The United States has led the world in dam construction for the past 100 years. They are utilized for hydroelectricity, flood control, irrigation, and community water storage. While dams may help communities, they come with a steep price.

Not only do dams cost tens of thousands of dollars to maintain, but they also compromise water quality and connectivity. Fish are limited in their ability to search for food, ingress spawning habitats, or escape predation. Dams trap sediment which may smother redds and cause river flow to slow and water to heat up, leading to algal blooms. Continually, outdated and obsolete dams pose a safety threat to local communities. Yet, dam removal provides an opportunity for river ecosystems to flourish back to their natural state. Fish, birds, mammals, and community members alike all benefit from a healthy, connected watershed.

1. Elwha Dam – Elwha River, WA

After two decades of planning, the largest dam removal in the United States began in September 2011 and took 6 months to complete. Removal of the dam allowed for 45 miles of salmon species habitat to be connected, and the fish are storming back.

2. Clark Brothers Dam – Quinnipiac River, CT

Connecticut nonprofit, Save the Sound, spearheaded the removal of the Clark Brothers Dam in 2016. Over 16 miles of the river were opened to migratory fish such as striped bass, alewives, and American shad.

3. Noosak Middle Fork River Dam – Middle Fork River, WA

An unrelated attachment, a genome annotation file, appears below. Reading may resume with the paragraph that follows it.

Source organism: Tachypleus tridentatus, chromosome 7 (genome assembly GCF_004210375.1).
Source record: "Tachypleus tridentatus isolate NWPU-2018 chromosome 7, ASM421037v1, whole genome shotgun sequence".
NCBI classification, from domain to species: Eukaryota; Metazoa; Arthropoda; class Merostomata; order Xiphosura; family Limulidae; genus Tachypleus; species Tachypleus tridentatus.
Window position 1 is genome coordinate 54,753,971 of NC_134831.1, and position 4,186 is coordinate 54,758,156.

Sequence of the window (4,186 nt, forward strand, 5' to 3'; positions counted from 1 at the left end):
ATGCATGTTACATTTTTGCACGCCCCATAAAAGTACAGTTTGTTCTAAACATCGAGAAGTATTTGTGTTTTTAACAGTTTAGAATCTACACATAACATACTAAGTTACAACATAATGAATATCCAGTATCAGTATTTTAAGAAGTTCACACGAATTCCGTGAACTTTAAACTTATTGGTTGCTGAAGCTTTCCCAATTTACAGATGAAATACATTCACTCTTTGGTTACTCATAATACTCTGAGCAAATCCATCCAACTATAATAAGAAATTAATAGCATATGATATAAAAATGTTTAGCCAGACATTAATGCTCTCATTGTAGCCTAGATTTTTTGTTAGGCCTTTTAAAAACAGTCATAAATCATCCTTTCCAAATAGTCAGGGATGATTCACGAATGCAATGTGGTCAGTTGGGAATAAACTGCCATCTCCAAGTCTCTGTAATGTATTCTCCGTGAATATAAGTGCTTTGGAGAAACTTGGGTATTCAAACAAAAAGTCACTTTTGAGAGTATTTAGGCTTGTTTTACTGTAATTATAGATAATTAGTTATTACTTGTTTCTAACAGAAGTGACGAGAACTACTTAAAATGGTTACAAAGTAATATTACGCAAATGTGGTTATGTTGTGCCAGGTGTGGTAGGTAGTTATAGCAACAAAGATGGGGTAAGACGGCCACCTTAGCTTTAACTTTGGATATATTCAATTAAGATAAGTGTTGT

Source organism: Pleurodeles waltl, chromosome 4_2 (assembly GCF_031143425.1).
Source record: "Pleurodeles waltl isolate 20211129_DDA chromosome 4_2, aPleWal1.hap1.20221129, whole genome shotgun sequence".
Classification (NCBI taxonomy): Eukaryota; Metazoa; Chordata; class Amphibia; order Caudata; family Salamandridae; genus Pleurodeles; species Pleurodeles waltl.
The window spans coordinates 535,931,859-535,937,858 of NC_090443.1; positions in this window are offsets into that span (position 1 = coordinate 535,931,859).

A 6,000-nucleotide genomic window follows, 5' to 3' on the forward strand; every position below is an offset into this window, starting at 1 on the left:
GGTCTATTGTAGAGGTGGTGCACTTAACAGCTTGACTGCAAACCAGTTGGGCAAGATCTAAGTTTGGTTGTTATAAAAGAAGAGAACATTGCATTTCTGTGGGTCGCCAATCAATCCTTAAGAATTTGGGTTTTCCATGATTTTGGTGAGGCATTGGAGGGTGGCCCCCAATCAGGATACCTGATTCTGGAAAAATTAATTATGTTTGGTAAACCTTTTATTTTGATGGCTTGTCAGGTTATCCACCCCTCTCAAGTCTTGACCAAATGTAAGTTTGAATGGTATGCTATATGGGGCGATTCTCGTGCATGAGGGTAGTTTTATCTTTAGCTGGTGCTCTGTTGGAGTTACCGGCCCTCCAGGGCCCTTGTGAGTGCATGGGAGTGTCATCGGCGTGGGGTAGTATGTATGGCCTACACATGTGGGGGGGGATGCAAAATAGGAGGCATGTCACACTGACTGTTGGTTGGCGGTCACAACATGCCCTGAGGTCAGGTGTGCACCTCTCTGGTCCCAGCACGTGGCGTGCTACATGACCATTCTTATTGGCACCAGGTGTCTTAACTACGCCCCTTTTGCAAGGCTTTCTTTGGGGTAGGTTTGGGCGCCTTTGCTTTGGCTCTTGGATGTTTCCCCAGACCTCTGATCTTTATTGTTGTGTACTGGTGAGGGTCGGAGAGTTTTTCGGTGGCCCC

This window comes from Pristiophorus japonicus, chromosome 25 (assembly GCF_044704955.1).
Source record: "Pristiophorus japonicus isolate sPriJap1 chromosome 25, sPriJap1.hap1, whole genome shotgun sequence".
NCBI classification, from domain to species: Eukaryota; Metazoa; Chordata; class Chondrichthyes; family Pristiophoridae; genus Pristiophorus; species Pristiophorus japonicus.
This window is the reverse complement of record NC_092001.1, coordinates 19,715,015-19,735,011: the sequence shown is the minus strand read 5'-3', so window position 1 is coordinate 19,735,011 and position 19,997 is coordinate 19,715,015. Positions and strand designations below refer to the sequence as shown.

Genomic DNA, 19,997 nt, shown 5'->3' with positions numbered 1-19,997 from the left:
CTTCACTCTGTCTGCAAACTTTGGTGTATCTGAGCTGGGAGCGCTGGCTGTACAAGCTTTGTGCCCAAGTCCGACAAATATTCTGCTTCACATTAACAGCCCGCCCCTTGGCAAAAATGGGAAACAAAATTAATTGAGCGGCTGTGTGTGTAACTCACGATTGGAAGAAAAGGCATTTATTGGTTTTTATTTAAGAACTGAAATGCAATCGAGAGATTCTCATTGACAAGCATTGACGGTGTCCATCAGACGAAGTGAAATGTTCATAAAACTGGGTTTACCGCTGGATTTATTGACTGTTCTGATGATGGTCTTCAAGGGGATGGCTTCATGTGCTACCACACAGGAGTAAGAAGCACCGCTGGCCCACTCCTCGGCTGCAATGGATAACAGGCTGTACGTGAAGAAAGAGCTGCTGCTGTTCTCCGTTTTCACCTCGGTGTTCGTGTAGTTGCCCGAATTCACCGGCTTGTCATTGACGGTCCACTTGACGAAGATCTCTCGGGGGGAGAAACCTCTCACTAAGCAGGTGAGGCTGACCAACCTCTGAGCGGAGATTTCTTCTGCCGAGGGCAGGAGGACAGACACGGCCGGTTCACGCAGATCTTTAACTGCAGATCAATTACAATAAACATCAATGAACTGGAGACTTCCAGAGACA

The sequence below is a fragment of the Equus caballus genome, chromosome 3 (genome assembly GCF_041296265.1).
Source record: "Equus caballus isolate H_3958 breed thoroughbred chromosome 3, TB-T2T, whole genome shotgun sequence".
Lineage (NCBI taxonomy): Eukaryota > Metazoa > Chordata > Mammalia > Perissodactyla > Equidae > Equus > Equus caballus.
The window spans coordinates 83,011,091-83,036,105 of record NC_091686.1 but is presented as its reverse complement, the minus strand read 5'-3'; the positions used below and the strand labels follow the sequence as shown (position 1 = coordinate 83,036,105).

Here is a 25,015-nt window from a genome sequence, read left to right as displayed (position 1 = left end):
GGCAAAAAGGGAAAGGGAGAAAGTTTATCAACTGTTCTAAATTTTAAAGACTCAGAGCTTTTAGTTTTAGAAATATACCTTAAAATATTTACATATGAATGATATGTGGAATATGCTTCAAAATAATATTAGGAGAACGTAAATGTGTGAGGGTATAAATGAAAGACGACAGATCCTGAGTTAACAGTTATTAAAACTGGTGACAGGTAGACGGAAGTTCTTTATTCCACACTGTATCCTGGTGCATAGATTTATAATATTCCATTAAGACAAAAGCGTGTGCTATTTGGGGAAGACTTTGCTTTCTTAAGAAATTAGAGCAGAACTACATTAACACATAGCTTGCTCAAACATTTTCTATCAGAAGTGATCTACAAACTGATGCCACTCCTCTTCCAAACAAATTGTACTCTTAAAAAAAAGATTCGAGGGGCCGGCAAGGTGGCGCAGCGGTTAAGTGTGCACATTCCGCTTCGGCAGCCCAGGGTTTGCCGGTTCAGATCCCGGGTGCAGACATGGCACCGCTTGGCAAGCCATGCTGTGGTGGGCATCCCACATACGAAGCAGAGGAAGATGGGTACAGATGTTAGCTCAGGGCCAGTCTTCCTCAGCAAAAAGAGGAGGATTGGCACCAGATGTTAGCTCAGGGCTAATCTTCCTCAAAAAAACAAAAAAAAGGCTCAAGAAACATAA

In 2020, approximately 16 miles of cool clean water were opened up for the Endangered Species listed Puget Sound salmon, steelhead, and bull trout.

4. Mill Dam & Powerhouse Dam – Cuyahoga Falls, OH

These two dams in Ohio were removed in 2013 due to their threat to public safety as well as water quality concerns. What was once considered one of the most polluted river systems in the U.S. is now the focus of regeneration and the establishment of free flow benefitting over 60 different species of fish.

5. Condit Dam – White Salmon River, WA

The removal of the Condit dam began in October 2011 and was completed in one year. After 100 years, 18 miles of river were made accessible to residential and migratory aquatic species.

Thankfully, today dams are being deconstructed faster than they are being designed and built. In locations where dams have been removed, the success of watershed restoration is extraordinary–just look at the Elwha River, where wild steelhead have made an extraordinary comeback. We hope to see an increase in removal across the country in the years to come. The introduction of the 21st Century Dams Act and publicity surrounding the four lower Snake River dams show that the fight has just begun.

It is no longer just an environmental issue but a movement that connects entire communities near and far to work together for something bigger than themselves. Countless successful removals show that we can all work together to fix the dam problem.

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